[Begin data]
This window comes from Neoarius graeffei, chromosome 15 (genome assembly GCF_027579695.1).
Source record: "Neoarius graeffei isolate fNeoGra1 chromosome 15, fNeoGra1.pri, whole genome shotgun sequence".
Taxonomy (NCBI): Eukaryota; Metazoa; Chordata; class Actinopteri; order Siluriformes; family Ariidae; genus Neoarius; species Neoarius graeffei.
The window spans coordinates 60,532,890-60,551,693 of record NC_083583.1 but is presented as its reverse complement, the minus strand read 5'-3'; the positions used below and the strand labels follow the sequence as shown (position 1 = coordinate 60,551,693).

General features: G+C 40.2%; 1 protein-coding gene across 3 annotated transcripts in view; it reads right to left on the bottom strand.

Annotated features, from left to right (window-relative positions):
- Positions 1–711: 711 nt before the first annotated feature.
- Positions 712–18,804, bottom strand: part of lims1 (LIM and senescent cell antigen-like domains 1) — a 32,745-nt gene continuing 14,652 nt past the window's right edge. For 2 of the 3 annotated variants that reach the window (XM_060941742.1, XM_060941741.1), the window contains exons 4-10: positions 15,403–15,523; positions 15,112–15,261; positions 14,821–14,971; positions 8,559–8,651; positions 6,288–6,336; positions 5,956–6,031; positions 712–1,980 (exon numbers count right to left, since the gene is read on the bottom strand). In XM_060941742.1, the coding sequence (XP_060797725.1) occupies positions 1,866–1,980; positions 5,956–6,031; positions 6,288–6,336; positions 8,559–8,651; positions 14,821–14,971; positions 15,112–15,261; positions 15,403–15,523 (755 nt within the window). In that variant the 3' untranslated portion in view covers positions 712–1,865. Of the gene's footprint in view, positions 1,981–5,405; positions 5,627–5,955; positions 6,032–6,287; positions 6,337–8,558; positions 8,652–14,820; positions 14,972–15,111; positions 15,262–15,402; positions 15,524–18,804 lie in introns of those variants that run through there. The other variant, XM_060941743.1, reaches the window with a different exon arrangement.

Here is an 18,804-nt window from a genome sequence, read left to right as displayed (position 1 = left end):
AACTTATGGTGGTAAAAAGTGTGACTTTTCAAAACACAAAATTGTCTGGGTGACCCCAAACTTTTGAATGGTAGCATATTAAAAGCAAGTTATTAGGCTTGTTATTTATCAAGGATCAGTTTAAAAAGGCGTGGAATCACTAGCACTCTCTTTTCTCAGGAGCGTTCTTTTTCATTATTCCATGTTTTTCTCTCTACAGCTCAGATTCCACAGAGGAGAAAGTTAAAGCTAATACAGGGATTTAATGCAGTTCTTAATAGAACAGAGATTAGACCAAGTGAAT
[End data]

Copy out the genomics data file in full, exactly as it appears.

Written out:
This window comes from Neoarius graeffei, chromosome 15 (genome assembly GCF_027579695.1).
Source record: "Neoarius graeffei isolate fNeoGra1 chromosome 15, fNeoGra1.pri, whole genome shotgun sequence".
Taxonomy (NCBI): Eukaryota; Metazoa; Chordata; class Actinopteri; order Siluriformes; family Ariidae; genus Neoarius; species Neoarius graeffei.
The window spans coordinates 60,532,890-60,551,693 of record NC_083583.1 but is presented as its reverse complement, the minus strand read 5'-3'; the positions used below and the strand labels follow the sequence as shown (position 1 = coordinate 60,551,693).

General features: G+C 40.2%; 1 protein-coding gene across 3 annotated transcripts in view; it reads right to left on the bottom strand.

Annotated features, from left to right (window-relative positions):
- Positions 1–711: 711 nt before the first annotated feature.
- Positions 712–18,804, bottom strand: part of lims1 (LIM and senescent cell antigen-like domains 1) — a 32,745-nt gene continuing 14,652 nt past the window's right edge. For 2 of the 3 annotated variants that reach the window (XM_060941742.1, XM_060941741.1), the window contains exons 4-10: positions 15,403–15,523; positions 15,112–15,261; positions 14,821–14,971; positions 8,559–8,651; positions 6,288–6,336; positions 5,956–6,031; positions 712–1,980 (exon numbers count right to left, since the gene is read on the bottom strand). In XM_060941742.1, the coding sequence (XP_060797725.1) occupies positions 1,866–1,980; positions 5,956–6,031; positions 6,288–6,336; positions 8,559–8,651; positions 14,821–14,971; positions 15,112–15,261; positions 15,403–15,523 (755 nt within the window). In that variant the 3' untranslated portion in view covers positions 712–1,865. Of the gene's footprint in view, positions 1,981–5,405; positions 5,627–5,955; positions 6,032–6,287; positions 6,337–8,558; positions 8,652–14,820; positions 14,972–15,111; positions 15,262–15,402; positions 15,524–18,804 lie in introns of those variants that run through there. The other variant, XM_060941743.1, reaches the window with a different exon arrangement.

Here is an 18,804-nt window from a genome sequence, read left to right as displayed (position 1 = left end):
AACTTATGGTGGTAAAAAGTGTGACTTTTCAAAACACAAAATTGTCTGGGTGACCCCAAACTTTTGAATGGTAGCATATTAAAAGCAAGTTATTAGGCTTGTTATTTATCAAGGATCAGTTTAAAAAGGCGTGGAATCACTAGCACTCTCTTTTCTCAGGAGCGTTCTTTTTCATTATTCCATGTTTTTCTCTCTACAGCTCAGATTCCACAGAGGAGAAAGTTAAAGCTAATACAGGGATTTAATGCAGTTCTTAATAGAACAGAGATTAGACCAAGTGAAT